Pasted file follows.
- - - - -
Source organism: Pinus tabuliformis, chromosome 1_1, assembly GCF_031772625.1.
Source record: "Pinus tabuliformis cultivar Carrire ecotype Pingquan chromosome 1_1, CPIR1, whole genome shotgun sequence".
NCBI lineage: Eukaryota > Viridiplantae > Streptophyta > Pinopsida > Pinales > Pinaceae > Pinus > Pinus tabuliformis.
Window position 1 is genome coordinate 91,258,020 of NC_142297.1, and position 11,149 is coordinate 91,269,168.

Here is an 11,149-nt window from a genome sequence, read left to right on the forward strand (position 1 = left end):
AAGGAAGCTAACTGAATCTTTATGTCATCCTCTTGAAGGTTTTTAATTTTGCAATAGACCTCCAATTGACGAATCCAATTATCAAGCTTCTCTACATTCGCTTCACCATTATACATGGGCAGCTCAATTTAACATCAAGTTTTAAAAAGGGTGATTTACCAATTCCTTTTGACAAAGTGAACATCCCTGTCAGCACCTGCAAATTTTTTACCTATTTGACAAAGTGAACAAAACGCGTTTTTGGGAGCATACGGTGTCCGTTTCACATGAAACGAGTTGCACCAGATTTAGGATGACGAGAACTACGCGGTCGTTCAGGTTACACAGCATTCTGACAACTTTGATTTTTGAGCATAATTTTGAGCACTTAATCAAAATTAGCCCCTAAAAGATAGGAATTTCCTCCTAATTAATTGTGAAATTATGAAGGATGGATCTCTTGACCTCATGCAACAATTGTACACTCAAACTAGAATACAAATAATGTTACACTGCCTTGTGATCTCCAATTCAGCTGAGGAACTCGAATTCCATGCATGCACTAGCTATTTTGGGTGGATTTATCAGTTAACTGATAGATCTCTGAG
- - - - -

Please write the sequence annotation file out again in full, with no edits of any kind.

Source organism: Pinus tabuliformis, chromosome 1_1, assembly GCF_031772625.1.
Source record: "Pinus tabuliformis cultivar Carrire ecotype Pingquan chromosome 1_1, CPIR1, whole genome shotgun sequence".
NCBI lineage: Eukaryota > Viridiplantae > Streptophyta > Pinopsida > Pinales > Pinaceae > Pinus > Pinus tabuliformis.
Window position 1 is genome coordinate 91,258,020 of NC_142297.1, and position 11,149 is coordinate 91,269,168.

Here is an 11,149-nt window from a genome sequence, read left to right on the forward strand (position 1 = left end):
AAGGAAGCTAACTGAATCTTTATGTCATCCTCTTGAAGGTTTTTAATTTTGCAATAGACCTCCAATTGACGAATCCAATTATCAAGCTTCTCTACATTCGCTTCACCATTATACATGGGCAGCTCAATTTAACATCAAGTTTTAAAAAGGGTGATTTACCAATTCCTTTTGACAAAGTGAACATCCCTGTCAGCACCTGCAAATTTTTTACCTATTTGACAAAGTGAACAAAACGCGTTTTTGGGAGCATACGGTGTCCGTTTCACATGAAACGAGTTGCACCAGATTTAGGATGACGAGAACTACGCGGTCGTTCAGGTTACACAGCATTCTGACAACTTTGATTTTTGAGCATAATTTTGAGCACTTAATCAAAATTAGCCCCTAAAAGATAGGAATTTCCTCCTAATTAATTGTGAAATTATGAAGGATGGATCTCTTGACCTCATGCAACAATTGTACACTCAAACTAGAATACAAATAATGTTACACTGCCTTGTGATCTCCAATTCAGCTGAGGAACTCGAATTCCATGCATGCACTAGCTATTTTGGGTGGATTTATCAGTTAACTGATAGATCTCTGAG